According to the authors:


"The PSAI is designed to discriminate play behavior both within and between the sexes. It consists of 24 questions addressing three aspects of play behavior: type of toys, activities, and child characteristics. Answers are given on a 5-point scale ranging from never to very often. The questions assess either feminine or masculine play behavior from which 3 scales are derived: a composite scale, integrating both masculine and feminine play behavior, and a masculine and a feminine scale. The composite scale is essentially defined as the difference: feminine scale minus masculine scale. A negative score on the composite scale implies masculine play behavior and a positive score feminine play behavior. A higher score on the feminine scale indicates more feminine play behavior, whereas a higher score on the masculine scale indicates more masculine play behavior."


As in their earlier studies, the Dutch scientists used statistical procedures (multiple regressions) to control for the potential influence of confounding variables that might affect neurological development, including education level of parents, verbal IQ of the principal parent, smoking, alcohol use, age of the mother, etc.

The average age of the children at the time of behavioral assessment was seven and a half years.

What did they find? On average, boys measured using the PSAI method scored higher on the masculine scale than girls and lower on the feminine scale.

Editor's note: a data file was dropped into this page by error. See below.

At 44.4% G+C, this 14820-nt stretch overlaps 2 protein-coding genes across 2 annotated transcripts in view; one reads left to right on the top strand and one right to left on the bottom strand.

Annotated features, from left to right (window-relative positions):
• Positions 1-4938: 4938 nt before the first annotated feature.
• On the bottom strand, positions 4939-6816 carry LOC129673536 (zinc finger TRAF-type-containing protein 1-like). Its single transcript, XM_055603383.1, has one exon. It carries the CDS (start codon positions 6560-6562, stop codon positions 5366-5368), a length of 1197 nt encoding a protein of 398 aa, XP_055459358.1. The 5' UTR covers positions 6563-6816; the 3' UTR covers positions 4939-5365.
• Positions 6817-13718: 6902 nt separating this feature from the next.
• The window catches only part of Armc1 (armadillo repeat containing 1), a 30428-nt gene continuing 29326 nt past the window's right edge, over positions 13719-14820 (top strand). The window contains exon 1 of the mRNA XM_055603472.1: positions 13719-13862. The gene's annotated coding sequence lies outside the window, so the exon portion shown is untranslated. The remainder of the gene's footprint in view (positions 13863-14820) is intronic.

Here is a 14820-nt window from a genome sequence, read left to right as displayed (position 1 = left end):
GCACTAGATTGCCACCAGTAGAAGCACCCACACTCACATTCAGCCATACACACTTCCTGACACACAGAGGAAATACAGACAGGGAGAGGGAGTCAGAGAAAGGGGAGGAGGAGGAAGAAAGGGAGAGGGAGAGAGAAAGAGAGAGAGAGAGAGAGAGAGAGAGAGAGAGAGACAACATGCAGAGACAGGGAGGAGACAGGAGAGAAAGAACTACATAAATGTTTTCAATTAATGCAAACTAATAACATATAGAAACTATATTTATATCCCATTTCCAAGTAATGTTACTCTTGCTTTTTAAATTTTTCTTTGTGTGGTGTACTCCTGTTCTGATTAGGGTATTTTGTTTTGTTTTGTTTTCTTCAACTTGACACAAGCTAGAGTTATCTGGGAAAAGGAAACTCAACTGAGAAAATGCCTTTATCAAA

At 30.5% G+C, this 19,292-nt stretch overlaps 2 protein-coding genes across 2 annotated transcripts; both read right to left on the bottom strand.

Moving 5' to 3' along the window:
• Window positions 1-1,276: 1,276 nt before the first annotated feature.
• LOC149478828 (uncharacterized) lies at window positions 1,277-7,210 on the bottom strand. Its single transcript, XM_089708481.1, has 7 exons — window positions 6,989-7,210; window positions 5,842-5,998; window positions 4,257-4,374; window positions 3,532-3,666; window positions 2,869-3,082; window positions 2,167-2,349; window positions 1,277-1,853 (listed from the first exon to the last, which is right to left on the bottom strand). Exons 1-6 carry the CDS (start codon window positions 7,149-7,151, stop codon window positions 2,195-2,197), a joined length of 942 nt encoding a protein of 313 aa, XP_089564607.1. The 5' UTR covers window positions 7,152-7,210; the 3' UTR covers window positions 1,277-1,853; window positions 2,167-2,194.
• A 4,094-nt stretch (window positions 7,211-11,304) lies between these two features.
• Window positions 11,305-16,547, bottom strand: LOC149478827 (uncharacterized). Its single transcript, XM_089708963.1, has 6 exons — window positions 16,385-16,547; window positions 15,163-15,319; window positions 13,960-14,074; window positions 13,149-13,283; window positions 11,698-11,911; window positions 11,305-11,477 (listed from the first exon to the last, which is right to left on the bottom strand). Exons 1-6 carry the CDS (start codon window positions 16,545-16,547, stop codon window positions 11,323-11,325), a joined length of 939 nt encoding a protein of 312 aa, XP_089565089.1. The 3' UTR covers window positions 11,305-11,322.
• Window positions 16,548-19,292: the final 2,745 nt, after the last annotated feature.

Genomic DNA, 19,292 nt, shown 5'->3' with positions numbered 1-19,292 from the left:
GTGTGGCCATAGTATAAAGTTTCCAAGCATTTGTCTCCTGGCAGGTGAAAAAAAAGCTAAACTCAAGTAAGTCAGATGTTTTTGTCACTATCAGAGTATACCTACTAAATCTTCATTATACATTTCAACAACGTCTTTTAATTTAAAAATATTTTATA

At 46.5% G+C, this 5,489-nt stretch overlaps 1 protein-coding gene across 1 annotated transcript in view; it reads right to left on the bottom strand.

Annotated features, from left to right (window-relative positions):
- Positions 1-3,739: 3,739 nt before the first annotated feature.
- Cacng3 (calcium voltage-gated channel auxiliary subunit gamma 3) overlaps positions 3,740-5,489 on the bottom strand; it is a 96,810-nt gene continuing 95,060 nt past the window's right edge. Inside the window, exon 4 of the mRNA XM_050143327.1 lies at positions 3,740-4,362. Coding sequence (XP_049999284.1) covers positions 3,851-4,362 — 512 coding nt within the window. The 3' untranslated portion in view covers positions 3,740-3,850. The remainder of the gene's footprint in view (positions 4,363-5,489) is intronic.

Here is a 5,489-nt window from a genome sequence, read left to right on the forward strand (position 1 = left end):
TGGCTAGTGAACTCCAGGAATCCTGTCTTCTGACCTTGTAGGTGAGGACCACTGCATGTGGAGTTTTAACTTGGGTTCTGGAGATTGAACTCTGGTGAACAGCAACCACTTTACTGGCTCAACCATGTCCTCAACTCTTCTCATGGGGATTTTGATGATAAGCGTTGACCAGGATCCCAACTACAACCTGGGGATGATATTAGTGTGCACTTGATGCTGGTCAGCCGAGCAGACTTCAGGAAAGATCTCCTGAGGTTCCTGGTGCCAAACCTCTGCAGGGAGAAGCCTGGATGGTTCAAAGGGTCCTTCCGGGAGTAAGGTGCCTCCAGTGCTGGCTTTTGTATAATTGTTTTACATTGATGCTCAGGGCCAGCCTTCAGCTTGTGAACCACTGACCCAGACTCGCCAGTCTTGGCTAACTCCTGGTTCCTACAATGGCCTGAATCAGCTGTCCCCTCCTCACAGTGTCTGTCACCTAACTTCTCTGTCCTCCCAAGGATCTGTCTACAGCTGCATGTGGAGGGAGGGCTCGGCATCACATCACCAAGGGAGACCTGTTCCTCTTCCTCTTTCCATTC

Composite Scale
Masculine Scale
Feminine Scale


These gender differences are all significantly different (p < 0.001) and are precisely what is expected: on average, boys engage in more masculine play, girls in more feminine play.

In the multiple regression analysis of contaminant effects, Vreugdenhil et al. found statistically significant relationships between their measures of masculinity and femininity of play behavior and PCB and dioxin exposures.

With increasing prenatal PCB exposure, boys exhibited less masculine play behavior. Their composite scale score rose and their masculine scale score fell. The association was stronger with cord blood PCB levels (p < 0.011 and p < 0.001, respectively, for composite and masculine scales) than with maternal blood during the final month of pregnancy (p < 0.03 for both scales). Girls scores fell on the composite scale and rose on the masculine scale, but the trends were not significant statistically. Feminine scale scores did not change for either boys or girls in relation to prenatal PCB levels.

In contrast, prenatal dioxin levels were associated with higher feminine scale scores in both boys and girls (p = 0.048), "indicating more feminized play behavior in both sexes."